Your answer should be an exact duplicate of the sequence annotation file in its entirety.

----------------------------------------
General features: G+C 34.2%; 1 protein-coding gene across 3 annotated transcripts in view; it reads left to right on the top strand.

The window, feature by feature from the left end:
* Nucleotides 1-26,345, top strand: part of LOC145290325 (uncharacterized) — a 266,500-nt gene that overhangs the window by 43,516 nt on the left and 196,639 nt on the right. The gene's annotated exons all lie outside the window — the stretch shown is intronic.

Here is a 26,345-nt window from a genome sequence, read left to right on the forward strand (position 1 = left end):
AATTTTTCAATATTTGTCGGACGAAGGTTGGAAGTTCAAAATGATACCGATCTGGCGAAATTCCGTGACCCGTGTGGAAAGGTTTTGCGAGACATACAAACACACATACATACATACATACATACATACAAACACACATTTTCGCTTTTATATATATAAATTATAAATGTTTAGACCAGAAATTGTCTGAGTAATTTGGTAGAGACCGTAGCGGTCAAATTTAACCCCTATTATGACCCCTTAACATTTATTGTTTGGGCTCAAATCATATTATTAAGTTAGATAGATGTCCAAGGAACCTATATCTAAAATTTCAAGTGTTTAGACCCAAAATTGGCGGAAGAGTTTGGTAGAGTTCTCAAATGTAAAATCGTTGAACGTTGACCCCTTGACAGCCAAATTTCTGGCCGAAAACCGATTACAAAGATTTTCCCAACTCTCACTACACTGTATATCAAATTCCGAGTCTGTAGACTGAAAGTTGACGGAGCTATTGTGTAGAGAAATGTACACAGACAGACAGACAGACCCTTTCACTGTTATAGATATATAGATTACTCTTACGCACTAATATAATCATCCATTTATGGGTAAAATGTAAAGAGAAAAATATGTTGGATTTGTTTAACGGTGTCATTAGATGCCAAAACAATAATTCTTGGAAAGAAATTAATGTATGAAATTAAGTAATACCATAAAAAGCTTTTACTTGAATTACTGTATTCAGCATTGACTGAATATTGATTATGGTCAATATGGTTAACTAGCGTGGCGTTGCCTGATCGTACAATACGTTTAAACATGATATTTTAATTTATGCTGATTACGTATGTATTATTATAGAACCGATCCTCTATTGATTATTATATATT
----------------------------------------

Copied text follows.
General features: G+C 34.2%; 1 protein-coding gene across 3 annotated transcripts in view; it reads left to right on the top strand.

The window, feature by feature from the left end:
* Nucleotides 1-26,345, top strand: part of LOC145290325 (uncharacterized) — a 266,500-nt gene that overhangs the window by 43,516 nt on the left and 196,639 nt on the right. The gene's annotated exons all lie outside the window — the stretch shown is intronic.

Here is a 26,345-nt window from a genome sequence, read left to right on the forward strand (position 1 = left end):
AATTTTTCAATATTTGTCGGACGAAGGTTGGAAGTTCAAAATGATACCGATCTGGCGAAATTCCGTGACCCGTGTGGAAAGGTTTTGCGAGACATACAAACACACATACATACATACATACATACATACAAACACACATTTTCGCTTTTATATATATAAATTATAAATGTTTAGACCAGAAATTGTCTGAGTAATTTGGTAGAGACCGTAGCGGTCAAATTTAACCCCTATTATGACCCCTTAACATTTATTGTTTGGGCTCAAATCATATTATTAAGTTAGATAGATGTCCAAGGAACCTATATCTAAAATTTCAAGTGTTTAGACCCAAAATTGGCGGAAGAGTTTGGTAGAGTTCTCAAATGTAAAATCGTTGAACGTTGACCCCTTGACAGCCAAATTTCTGGCCGAAAACCGATTACAAAGATTTTCCCAACTCTCACTACACTGTATATCAAATTCCGAGTCTGTAGACTGAAAGTTGACGGAGCTATTGTGTAGAGAAATGTACACAGACAGACAGACAGACCCTTTCACTGTTATAGATATATAGATTACTCTTACGCACTAATATAATCATCCATTTATGGGTAAAATGTAAAGAGAAAAATATGTTGGATTTGTTTAACGGTGTCATTAGATGCCAAAACAATAATTCTTGGAAAGAAATTAATGTATGAAATTAAGTAATACCATAAAAAGCTTTTACTTGAATTACTGTATTCAGCATTGACTGAATATTGATTATGGTCAATATGGTTAACTAGCGTGGCGTTGCCTGATCGTACAATACGTTTAAACATGATATTTTAATTTATGCTGATTACGTATGTATTATTATAGAACCGATCCTCTATTGATTATTATATATT